Notes to the Consolidated Financial Statements
Report of Independent Registered Public Accounting Firm

 (2) Financial Statement Schedules

Financial statement schedules are omitted as they are not required or are not applicable, or the required information is included in the financial statements.

 (3) Exhibits

Reference is made to the Exhibit Index beginning on page 39 of this Form 10-K.

ITEM 16 – FORM 10-K SUMMARY

Not applicable.


38


EXHIBIT INDEX

The following exhibits are included in this Form 10-K or are incorporated by reference as noted in the following table:

Exhibit Number
 
         Exhibit Description
 
       
2(a)
   
       
2(b)
   
       
3(a)
   
       
3(b)
   
       
4
   
       
10.1*
   
       
10.2*
   
       
10.3(a)*
   
       
10.3(b)*
   



39


Exhibit Number
 
Exhibit Description
 
       
10.4*
   
       
10.5*
   
       
10.6(a)*
   
       
10.6(b)*
   
       
10.7(a)*
   
       
10.7(b)*
   
       
10.7(c)*
   
       
10.7(d)*
   
       
10.7(e)*
   



40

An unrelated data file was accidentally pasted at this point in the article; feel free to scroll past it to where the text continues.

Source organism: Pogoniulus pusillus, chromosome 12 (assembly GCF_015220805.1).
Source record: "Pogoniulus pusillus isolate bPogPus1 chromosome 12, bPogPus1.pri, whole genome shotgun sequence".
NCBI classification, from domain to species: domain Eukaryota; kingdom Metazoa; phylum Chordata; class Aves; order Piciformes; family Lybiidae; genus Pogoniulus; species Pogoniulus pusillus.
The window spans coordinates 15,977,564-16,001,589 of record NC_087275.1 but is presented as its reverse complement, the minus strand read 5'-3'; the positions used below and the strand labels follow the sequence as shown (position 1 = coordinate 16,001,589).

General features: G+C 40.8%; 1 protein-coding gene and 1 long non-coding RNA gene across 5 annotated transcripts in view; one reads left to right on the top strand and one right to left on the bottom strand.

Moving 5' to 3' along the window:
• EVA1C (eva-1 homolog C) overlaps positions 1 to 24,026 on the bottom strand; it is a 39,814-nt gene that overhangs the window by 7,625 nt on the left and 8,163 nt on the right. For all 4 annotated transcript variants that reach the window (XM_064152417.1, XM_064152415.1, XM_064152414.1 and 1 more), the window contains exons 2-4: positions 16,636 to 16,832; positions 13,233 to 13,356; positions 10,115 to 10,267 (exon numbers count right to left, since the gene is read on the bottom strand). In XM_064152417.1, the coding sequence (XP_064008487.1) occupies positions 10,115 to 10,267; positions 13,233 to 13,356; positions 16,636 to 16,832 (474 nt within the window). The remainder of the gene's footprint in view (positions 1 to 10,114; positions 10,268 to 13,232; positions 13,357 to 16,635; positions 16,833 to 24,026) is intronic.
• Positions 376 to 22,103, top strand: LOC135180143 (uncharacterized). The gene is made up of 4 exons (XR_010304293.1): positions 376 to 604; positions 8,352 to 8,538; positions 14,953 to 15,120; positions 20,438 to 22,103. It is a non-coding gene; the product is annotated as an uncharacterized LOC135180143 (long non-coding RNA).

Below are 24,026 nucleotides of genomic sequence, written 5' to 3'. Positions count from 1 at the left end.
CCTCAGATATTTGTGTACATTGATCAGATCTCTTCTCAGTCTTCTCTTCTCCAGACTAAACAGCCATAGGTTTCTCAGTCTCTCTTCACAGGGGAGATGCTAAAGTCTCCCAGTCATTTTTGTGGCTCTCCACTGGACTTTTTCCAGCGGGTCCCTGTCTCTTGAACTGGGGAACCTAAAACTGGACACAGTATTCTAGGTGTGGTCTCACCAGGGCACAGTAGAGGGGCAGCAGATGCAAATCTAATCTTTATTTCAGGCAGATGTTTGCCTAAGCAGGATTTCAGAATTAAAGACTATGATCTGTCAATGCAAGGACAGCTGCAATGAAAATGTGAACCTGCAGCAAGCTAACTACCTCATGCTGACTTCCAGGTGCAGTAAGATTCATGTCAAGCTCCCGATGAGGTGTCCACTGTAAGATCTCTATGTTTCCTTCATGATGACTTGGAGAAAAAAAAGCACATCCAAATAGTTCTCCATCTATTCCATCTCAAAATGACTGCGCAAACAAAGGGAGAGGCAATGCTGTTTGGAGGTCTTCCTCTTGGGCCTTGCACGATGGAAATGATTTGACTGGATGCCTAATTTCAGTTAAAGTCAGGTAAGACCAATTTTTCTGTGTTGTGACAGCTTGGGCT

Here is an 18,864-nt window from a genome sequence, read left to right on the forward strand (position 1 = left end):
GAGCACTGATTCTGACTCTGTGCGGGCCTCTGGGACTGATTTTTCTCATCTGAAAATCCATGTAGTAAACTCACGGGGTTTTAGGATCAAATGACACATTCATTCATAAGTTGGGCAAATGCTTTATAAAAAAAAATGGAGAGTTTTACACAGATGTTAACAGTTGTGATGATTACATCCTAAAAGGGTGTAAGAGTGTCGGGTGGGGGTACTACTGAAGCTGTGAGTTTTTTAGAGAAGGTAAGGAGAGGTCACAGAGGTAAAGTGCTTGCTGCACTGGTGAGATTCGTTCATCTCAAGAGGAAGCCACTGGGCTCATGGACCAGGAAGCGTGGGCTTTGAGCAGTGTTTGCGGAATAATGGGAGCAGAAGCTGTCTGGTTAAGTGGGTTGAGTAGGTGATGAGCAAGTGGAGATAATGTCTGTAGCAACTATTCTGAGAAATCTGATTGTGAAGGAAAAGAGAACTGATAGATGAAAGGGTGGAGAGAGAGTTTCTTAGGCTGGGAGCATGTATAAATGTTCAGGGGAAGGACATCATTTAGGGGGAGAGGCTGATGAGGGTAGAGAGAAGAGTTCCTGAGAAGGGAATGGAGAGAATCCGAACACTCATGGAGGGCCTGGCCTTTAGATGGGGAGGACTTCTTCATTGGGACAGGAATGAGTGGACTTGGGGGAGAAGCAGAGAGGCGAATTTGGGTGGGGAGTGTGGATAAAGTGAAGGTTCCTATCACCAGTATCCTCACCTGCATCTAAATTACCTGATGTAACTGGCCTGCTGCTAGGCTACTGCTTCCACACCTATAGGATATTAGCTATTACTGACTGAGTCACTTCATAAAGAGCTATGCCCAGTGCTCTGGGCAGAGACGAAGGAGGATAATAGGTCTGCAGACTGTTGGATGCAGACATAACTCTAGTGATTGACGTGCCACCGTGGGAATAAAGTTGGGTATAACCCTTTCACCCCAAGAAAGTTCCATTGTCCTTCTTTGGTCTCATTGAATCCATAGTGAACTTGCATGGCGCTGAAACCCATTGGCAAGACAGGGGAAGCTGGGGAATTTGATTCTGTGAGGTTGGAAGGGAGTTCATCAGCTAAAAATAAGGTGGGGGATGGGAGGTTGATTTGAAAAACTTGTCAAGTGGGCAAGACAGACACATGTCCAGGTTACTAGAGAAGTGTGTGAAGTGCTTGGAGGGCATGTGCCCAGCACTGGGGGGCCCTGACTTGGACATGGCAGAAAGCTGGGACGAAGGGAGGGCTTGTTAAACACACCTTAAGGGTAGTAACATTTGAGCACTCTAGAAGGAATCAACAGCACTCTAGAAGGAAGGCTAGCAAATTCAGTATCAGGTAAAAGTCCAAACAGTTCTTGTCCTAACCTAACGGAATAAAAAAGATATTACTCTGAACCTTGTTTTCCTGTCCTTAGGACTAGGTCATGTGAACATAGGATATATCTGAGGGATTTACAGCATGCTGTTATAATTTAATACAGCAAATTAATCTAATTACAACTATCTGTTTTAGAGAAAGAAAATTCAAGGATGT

Exhibit Number    Exhibit Description
     
10.8*
 
     
10.9*
 
     
10.10*
 
     
10.11*
 
     
10.12*
 
     
10.13*
 
     
10.14*
 
     
10.15*
 
     
10.16*
 
     

 10.17*
 




41




Exhibit Number
 
Exhibit Description
     
10.18*
 
     
10.19*
 
     
10.20*
 
     
10.21*
 
     
10.22*
 
     
10.22(a)*
 
     
10.23*
 
     
10.24*
 
     
10.24(a)*
 




42


Exhibit Number
 
Exhibit Description
     
13
 
     
21
 
     
23
 
     
31.1
 
     
31.2
 
     
32
 
     
101.INS #
 
XBRL Instance Document:  Submitted electronically herewith. #
     
101.SCH #
 
XBRL Taxonomy Extension Schema:  Submitted electronically herewith. #
     
101.CAL #
 
XBRL Taxonomy Extension Calculation Linkbase:  Submitted electronically herewith. #
     
101.DEF #
 
XBRL Taxonomy Extension Definition Linkbase:  Submitted electronically herewith. #
     
101.LAB #
 
XBRL Taxonomy Extension Label Linkbase: Submitted electronically herewith. #
     
101.PRE #
 
XBRL Taxonomy Extension Presentation Linkbase:  Submitted electronically herewith. #